That's why West Virginia athletic director Oliver Luck hatched a plan last November to bring in Holgorsen. Stewart would coach this season, then give way to Holgorsen, who will ride shotgun as offensive coordinator before taking over in 2012.
If Stewart hurts, he isn't showing it. But how can this not sting just a little? Stewart is the walking, talking personification of "West, By God, Virginia." He speaks with pride and reverence about his hometown of New Martinsville. You'd think it was Paris. And don't even try to tell "Stew" there is a better state in the union than West Virginia. You'll get a hand in the face.
"This is home, my state university," Stewart says. "I have a master's [degree] from here. I grew up here. It has been a real fairy tale for me [to be head coach], so whatever the state needed me to do ... "
Holgorsen's arrival has energized a passionate fan base that had grown restless with Stewart, who some feel was hired in haste following a win over Oklahoma in the Fiesta Bowl following the 2007 season. Stewart had been made interim coach after Rich Rodriguez had bolted to take the Michigan job.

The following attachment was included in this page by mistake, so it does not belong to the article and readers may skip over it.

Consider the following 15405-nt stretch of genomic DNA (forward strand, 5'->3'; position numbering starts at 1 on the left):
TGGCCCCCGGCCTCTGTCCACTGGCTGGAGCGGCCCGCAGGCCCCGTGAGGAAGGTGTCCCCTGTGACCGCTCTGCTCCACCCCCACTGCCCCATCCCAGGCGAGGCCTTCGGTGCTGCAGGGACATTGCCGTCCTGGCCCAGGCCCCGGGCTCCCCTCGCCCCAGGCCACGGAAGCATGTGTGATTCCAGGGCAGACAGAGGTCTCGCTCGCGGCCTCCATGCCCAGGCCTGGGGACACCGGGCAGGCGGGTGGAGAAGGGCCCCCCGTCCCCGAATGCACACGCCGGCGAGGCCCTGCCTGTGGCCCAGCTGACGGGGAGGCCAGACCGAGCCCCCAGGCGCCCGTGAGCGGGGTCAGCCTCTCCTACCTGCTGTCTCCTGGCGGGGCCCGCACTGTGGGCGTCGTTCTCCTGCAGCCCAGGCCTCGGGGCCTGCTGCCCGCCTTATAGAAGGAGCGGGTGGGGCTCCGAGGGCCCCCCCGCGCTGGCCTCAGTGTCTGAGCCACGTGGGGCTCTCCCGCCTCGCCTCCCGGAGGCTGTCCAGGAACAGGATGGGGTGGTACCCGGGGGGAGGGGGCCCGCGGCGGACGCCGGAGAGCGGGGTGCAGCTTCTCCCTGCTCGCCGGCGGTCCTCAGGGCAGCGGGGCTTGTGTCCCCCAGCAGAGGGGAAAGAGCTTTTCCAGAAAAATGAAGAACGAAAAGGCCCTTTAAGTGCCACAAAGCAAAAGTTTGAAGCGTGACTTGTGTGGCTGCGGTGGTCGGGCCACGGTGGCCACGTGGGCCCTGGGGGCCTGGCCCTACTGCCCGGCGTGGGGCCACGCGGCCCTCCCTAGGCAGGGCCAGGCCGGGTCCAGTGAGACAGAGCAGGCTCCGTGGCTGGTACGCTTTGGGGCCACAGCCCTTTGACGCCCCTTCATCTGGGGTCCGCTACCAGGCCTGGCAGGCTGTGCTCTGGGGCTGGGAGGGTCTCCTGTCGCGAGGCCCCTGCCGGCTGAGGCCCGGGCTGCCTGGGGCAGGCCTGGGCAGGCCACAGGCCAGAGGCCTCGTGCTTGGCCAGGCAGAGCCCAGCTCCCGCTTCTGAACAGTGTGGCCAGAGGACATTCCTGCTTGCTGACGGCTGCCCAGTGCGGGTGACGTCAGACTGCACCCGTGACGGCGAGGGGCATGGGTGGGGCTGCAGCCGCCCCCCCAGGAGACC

The new guys
Since his hiring, Dana Holgorsen has rebuilt WVU's offensive coaching staff. In addition to being coordinator, Holgorsen will coach quarterbacks. The rest of his staff:
Bill Bedenbaugh, offensive line: He had been offensive line coach and co-coordinator at Arizona. He played with Holgorsen at Iowa Wesleyan for Mike Leach. Bedenbaugh also was a Texas Tech assistant with Holgorsen.
Shannon Dawson, inside receivers: He had been coordinator at FCS Stephen F. Austin. He was coached by Holgorsen at Wingate (N.C.).
Lonnie Galloway, receivers/passing game coordinator: He had been West Virginia's receivers coach and is the lone offensive assistant retained by Holgorsen.
Holgorsen, 39, already has put his stamp on the program, gutting the offensive staff and hiring his own assistants.